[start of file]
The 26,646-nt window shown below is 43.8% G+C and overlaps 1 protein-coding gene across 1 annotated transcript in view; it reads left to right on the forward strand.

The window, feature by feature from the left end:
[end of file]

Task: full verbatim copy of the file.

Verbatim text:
The 26,646-nt window shown below is 43.8% G+C and overlaps 1 protein-coding gene across 1 annotated transcript in view; it reads left to right on the forward strand.

The window, feature by feature from the left end: